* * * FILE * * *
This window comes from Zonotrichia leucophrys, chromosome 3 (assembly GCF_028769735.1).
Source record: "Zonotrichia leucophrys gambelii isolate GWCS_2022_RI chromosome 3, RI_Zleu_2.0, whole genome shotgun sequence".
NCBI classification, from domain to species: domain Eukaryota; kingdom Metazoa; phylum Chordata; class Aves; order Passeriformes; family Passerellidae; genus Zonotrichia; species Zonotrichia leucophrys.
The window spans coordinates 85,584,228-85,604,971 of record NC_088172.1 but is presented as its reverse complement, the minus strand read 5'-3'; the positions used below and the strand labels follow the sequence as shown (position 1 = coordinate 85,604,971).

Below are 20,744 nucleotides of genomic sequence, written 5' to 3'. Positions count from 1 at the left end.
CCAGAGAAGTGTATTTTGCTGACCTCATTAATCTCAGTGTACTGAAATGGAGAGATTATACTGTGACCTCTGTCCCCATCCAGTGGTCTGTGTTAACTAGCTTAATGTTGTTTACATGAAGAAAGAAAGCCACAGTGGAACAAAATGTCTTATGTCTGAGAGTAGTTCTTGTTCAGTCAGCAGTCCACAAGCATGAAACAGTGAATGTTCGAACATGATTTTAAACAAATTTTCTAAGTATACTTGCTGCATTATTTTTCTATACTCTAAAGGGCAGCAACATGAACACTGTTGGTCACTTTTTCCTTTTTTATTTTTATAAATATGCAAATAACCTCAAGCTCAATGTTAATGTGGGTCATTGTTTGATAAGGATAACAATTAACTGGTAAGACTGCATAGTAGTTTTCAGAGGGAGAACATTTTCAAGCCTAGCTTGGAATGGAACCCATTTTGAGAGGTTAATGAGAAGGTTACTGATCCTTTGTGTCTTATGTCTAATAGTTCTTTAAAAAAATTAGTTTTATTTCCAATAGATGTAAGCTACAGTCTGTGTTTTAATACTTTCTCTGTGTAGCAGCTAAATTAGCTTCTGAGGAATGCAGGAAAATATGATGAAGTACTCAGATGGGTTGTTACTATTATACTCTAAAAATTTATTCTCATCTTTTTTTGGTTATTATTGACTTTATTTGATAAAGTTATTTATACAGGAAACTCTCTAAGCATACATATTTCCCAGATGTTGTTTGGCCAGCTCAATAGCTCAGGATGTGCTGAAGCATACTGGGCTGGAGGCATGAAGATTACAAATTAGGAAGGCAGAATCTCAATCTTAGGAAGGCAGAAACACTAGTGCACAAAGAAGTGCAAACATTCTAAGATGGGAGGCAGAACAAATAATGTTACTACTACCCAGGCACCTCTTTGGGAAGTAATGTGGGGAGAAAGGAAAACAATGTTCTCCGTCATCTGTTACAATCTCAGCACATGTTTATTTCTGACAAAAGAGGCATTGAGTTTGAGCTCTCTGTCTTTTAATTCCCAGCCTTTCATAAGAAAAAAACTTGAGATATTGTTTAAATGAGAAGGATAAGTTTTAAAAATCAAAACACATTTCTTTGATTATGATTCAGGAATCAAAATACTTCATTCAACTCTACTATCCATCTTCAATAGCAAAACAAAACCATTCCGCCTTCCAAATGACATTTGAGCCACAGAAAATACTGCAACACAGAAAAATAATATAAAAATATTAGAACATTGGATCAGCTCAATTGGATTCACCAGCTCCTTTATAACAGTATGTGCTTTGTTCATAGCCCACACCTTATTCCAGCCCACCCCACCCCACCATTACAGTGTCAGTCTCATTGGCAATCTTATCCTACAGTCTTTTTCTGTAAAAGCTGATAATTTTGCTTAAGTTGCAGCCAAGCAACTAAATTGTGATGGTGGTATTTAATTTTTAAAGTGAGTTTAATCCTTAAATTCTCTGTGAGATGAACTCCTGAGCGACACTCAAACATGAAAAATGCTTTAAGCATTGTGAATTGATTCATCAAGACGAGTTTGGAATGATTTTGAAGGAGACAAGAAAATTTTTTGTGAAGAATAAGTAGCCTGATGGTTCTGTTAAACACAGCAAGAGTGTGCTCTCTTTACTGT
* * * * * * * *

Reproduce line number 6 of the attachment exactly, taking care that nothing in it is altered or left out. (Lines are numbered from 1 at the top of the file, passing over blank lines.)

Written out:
CCAGAGAAGTGTATTTTGCTGACCTCATTAATCTCAGTGTACTGAAATGGAGAGATTATACTGTGACCTCTGTCCCCATCCAGTGGTCTGTGTTAACTAGCTTAATGTTGTTTACATGAAGAAAGAAAGCCACAGTGGAACAAAATGTCTTATGTCTGAGAGTAGTTCTTGTTCAGTCAGCAGTCCACAAGCATGAAACAGTGAATGTTCGAACATGATTTTAAACAAATTTTCTAAGTATACTTGCTGCATTATTTTTCTATACTCTAAAGGGCAGCAACATGAACACTGTTGGTCACTTTTTCCTTTTTTATTTTTATAAATATGCAAATAACCTCAAGCTCAATGTTAATGTGGGTCATTGTTTGATAAGGATAACAATTAACTGGTAAGACTGCATAGTAGTTTTCAGAGGGAGAACATTTTCAAGCCTAGCTTGGAATGGAACCCATTTTGAGAGGTTAATGAGAAGGTTACTGATCCTTTGTGTCTTATGTCTAATAGTTCTTTAAAAAAATTAGTTTTATTTCCAATAGATGTAAGCTACAGTCTGTGTTTTAATACTTTCTCTGTGTAGCAGCTAAATTAGCTTCTGAGGAATGCAGGAAAATATGATGAAGTACTCAGATGGGTTGTTACTATTATACTCTAAAAATTTATTCTCATCTTTTTTTGGTTATTATTGACTTTATTTGATAAAGTTATTTATACAGGAAACTCTCTAAGCATACATATTTCCCAGATGTTGTTTGGCCAGCTCAATAGCTCAGGATGTGCTGAAGCATACTGGGCTGGAGGCATGAAGATTACAAATTAGGAAGGCAGAATCTCAATCTTAGGAAGGCAGAAACACTAGTGCACAAAGAAGTGCAAACATTCTAAGATGGGAGGCAGAACAAATAATGTTACTACTACCCAGGCACCTCTTTGGGAAGTAATGTGGGGAGAAAGGAAAACAATGTTCTCCGTCATCTGTTACAATCTCAGCACATGTTTATTTCTGACAAAAGAGGCATTGAGTTTGAGCTCTCTGTCTTTTAATTCCCAGCCTTTCATAAGAAAAAAACTTGAGATATTGTTTAAATGAGAAGGATAAGTTTTAAAAATCAAAACACATTTCTTTGATTATGATTCAGGAATCAAAATACTTCATTCAACTCTACTATCCATCTTCAATAGCAAAACAAAACCATTCCGCCTTCCAAATGACATTTGAGCCACAGAAAATACTGCAACACAGAAAAATAATATAAAAATATTAGAACATTGGATCAGCTCAATTGGATTCACCAGCTCCTTTATAACAGTATGTGCTTTGTTCATAGCCCACACCTTATTCCAGCCCACCCCACCCCACCATTACAGTGTCAGTCTCATTGGCAATCTTATCCTACAGTCTTTTTCTGTAAAAGCTGATAATTTTGCTTAAGTTGCAGCCAAGCAACTAAATTGTGATGGTGGTATTTAATTTTTAAAGTGAGTTTAATCCTTAAATTCTCTGTGAGATGAACTCCTGAGCGACACTCAAACATGAAAAATGCTTTAAGCATTGTGAATTGATTCATCAAGACGAGTTTGGAATGATTTTGAAGGAGACAAGAAAATTTTTTGTGAAGAATAAGTAGCCTGATGGTTCTGTTAAACACAGCAAGAGTGTGCTCTCTTTACTGT